In last week’s topic, we touched on referrals, the life blood of any business. If you do not agree with that belief, we need to have an in-depth, serious discussion, preferably face-to-face. Tom Hopkins, the imminent sales and marketing guru, as well as every other marketing expert, believes and teaches the importance of referrals. If you are not trying to move your business to be referral-based from one based on cold calling (where you attempt to sell to anyone, and everyone, you meet), you look forward to lots of frustration.
What is a referral? It is not you telling someone about a business that you noticed while driving down the street, thinking that they should cold call the business. It is not you telling another business owner that you gave someone their name, but you can’t remember the other person’s name or number. These are useless gestures and should be banished to a trash heap. They are insults to the networking relationships that we should be building with others whom we meet and whom we should get to know, like, and trust.
A referral is someone that you honestly believe should become acquainted with, and perhaps do business with, another business. You should know, like, and trust both parties to every referral. You should inform both parties of the referral, providing both parties’ information to the other. In short, you should introduce them to each other. Is it necessary that they develop a sales arrangement with each other? It may be beneficial to either of them that they know each other and provide information, perhaps only more referrals, to each other.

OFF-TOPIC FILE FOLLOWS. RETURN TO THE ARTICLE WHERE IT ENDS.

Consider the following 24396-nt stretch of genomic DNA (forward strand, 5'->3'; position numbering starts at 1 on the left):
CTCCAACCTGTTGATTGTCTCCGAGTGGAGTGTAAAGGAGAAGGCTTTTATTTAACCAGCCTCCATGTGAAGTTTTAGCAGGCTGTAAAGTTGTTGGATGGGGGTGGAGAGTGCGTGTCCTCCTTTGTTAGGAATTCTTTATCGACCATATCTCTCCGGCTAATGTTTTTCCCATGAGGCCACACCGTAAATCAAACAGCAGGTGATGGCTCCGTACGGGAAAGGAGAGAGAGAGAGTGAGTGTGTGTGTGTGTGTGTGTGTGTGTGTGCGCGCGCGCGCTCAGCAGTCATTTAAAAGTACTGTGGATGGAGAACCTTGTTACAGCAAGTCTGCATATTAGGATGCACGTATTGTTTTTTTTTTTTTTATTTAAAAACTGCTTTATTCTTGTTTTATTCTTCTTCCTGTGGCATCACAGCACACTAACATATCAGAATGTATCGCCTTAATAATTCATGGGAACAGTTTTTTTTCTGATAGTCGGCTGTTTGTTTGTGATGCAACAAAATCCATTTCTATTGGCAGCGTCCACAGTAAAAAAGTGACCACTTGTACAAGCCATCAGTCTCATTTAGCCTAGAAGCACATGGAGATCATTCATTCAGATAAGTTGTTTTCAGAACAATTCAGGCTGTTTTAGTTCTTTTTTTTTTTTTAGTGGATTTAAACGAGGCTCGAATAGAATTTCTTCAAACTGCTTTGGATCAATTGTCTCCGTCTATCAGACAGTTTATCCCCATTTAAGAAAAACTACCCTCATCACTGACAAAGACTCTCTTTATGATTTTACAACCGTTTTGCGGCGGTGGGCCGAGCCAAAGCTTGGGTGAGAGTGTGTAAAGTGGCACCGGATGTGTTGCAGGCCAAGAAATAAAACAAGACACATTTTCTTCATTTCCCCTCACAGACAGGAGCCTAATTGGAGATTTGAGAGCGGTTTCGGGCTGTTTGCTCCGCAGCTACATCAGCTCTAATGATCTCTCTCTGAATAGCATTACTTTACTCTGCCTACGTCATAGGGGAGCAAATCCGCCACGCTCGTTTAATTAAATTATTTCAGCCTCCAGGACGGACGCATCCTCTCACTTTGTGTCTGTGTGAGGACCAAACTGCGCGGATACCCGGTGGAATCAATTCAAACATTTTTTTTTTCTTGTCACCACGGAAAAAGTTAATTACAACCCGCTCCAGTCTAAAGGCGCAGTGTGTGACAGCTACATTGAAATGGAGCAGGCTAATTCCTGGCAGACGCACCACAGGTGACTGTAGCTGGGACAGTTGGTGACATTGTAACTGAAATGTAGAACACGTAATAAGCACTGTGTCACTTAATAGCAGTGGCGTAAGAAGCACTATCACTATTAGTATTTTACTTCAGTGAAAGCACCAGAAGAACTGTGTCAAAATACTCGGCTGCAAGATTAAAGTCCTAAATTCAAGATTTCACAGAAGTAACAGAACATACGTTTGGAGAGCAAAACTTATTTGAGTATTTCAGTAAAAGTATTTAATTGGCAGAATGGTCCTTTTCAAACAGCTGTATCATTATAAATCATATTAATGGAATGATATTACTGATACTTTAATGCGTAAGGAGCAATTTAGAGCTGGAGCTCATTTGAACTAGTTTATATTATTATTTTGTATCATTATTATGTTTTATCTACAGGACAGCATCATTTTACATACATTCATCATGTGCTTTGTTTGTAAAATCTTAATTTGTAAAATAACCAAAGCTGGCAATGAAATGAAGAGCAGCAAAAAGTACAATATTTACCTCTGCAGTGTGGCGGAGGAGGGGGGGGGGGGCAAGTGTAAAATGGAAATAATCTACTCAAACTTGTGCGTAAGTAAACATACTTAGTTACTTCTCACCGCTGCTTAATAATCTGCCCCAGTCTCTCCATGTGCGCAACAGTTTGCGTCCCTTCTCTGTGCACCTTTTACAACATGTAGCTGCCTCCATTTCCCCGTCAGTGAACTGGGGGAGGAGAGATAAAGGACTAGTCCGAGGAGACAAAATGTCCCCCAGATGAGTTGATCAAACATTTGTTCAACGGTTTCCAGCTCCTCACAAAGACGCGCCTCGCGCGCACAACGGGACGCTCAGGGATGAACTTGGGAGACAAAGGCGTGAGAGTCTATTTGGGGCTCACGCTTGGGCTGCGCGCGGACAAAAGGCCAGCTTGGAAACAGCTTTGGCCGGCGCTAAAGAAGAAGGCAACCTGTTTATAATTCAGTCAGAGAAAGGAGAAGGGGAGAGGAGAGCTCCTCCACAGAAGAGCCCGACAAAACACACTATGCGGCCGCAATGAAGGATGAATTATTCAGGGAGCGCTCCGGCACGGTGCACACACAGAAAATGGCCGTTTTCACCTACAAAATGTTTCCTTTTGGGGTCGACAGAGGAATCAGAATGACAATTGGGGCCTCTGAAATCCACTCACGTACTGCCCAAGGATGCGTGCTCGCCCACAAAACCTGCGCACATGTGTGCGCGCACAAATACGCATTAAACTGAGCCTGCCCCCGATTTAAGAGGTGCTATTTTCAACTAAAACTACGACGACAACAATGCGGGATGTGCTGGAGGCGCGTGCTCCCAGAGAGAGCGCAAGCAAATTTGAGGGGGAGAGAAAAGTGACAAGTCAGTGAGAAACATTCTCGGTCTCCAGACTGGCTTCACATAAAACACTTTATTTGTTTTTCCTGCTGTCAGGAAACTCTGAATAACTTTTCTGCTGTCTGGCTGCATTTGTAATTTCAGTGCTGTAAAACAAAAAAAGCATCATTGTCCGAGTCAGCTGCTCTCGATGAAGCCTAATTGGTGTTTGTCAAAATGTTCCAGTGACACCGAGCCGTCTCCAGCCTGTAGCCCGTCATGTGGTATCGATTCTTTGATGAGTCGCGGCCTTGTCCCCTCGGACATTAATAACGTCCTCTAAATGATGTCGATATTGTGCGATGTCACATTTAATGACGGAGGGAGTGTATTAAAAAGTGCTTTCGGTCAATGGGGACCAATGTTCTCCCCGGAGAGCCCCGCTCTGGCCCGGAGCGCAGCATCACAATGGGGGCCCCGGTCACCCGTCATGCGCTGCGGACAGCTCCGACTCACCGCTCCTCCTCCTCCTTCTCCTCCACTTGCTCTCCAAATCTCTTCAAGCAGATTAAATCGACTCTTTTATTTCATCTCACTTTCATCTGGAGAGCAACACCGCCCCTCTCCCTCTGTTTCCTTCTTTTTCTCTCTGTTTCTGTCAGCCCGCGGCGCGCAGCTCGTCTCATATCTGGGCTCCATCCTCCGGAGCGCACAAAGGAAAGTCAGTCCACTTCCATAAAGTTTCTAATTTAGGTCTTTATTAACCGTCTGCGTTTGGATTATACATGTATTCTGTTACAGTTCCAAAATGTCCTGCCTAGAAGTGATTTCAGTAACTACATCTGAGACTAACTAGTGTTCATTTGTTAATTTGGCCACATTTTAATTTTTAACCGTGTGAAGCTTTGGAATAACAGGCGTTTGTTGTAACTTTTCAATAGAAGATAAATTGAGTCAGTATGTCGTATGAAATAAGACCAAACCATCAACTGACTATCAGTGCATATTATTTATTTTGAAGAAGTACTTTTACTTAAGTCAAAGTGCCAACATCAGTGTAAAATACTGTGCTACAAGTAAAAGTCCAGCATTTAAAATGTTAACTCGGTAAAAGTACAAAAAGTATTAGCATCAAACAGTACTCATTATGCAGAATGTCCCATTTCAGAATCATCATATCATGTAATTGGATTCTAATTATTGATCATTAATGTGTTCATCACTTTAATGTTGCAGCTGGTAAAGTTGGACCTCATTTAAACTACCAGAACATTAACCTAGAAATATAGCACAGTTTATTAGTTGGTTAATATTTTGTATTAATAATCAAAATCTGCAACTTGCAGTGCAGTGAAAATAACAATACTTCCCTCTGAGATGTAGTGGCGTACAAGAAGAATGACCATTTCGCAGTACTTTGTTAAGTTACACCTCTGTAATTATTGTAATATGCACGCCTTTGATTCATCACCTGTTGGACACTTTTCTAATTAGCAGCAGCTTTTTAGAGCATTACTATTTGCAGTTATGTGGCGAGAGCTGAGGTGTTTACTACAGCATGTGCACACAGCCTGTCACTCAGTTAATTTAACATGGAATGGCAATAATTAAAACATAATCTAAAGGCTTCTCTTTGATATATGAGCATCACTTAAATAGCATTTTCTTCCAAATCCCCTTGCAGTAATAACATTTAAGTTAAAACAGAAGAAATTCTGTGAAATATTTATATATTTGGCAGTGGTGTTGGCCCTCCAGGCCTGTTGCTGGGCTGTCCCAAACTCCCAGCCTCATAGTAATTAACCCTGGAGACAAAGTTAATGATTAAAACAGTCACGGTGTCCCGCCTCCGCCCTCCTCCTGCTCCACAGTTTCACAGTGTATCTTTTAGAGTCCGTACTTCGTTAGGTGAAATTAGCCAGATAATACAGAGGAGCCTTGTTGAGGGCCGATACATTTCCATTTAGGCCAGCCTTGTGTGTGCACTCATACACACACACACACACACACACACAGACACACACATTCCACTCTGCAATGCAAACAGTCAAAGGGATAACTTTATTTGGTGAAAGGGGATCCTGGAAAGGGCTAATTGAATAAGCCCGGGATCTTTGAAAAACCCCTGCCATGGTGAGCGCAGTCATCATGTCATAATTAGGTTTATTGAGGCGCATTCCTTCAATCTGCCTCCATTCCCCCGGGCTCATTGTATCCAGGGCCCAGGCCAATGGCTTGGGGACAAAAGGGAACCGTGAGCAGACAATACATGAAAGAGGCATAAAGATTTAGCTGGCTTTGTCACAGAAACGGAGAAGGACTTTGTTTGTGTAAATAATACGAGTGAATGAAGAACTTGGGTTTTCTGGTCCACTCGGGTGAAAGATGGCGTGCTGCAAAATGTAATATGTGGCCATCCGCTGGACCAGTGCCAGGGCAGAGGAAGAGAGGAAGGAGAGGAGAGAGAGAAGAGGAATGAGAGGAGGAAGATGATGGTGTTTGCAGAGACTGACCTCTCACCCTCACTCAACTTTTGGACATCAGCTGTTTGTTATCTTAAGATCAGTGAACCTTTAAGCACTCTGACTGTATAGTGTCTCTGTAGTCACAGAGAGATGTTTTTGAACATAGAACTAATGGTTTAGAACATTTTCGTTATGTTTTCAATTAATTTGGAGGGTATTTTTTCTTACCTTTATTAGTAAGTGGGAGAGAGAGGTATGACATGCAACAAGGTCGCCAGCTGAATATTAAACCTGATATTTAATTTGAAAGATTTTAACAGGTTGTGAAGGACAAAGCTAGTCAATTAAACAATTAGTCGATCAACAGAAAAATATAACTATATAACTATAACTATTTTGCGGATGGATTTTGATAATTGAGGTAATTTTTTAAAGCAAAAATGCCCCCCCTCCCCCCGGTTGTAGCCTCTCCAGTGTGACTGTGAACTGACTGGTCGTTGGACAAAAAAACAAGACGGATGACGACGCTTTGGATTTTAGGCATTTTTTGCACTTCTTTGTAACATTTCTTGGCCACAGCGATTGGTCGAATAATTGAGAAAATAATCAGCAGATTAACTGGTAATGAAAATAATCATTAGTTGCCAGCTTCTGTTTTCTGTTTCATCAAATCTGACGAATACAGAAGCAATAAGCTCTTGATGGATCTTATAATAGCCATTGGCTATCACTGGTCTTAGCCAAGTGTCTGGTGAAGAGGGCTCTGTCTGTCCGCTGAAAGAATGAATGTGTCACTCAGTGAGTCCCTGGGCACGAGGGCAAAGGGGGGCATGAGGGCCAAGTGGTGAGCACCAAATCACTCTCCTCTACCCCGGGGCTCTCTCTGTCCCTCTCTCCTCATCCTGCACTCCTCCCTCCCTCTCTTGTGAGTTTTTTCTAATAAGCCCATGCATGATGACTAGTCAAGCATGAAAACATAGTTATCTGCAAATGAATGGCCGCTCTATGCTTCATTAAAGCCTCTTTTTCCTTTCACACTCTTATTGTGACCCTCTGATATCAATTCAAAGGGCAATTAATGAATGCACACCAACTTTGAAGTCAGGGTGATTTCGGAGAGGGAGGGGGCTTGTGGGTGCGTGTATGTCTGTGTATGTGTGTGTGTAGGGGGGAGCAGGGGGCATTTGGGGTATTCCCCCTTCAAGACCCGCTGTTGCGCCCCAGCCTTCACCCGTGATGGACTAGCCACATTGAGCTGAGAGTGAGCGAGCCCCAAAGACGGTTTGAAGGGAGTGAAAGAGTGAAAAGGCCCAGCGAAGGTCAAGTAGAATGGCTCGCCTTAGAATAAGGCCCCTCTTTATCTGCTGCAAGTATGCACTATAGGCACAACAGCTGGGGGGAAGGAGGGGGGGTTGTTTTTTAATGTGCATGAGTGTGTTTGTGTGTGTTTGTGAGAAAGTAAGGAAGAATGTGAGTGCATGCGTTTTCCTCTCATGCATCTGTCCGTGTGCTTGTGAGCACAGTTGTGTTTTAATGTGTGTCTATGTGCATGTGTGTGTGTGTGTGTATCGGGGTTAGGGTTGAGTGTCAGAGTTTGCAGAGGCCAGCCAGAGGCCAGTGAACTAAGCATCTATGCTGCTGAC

It is ideal if one of the parties engages in a sales agreement with the other. It is even more ideal if both parties decide to purchase from the other. However, they may just become networking partners with each other, providing referrals and information to each other. Referrals are a two way street, and both parties should benefit in some manner. If one has something that the other needs, great. If both can provide for the needs of the other, that is even better. If neither can fill the needs of the other, perhaps they know others who can.
When someone passes you a referral, act on it without fail and without delay. After all, the other person should be waiting for your call. Even better, they should be calling you if both parties received the same introductory information. If you don’t call, you have failed the introducing party. If the other party does not receive your inquiry well, or does not want to engage in the getting acquainted process, let the referring person know the situation. After all, they went to the trouble of trying to make a match; they deserve to know what happened.
If the referral works out for the benefit of you, or the other party, thank the referring party, perhaps with a gift. After all they just gave you new business; they put money into your pocket. A small token of your appreciation is called for and will not cost much. It shows “class” on your part and is the “right thing” to do. There are several types of businesses which are restricted in what they can do for a successful referral. Often a simple thank you card is sufficient. I personally believe that everyone likes to be thanked and noticed for their referrals.
What are your thoughts on referrals and what are your stories? Share your comments, or email me at Jim@SOC4Now.com, or call me at 360-314-8691. Maybe our experiences are very similar, both good and bad, as we try to base our businesses on referrals instead of on cold calling strangers.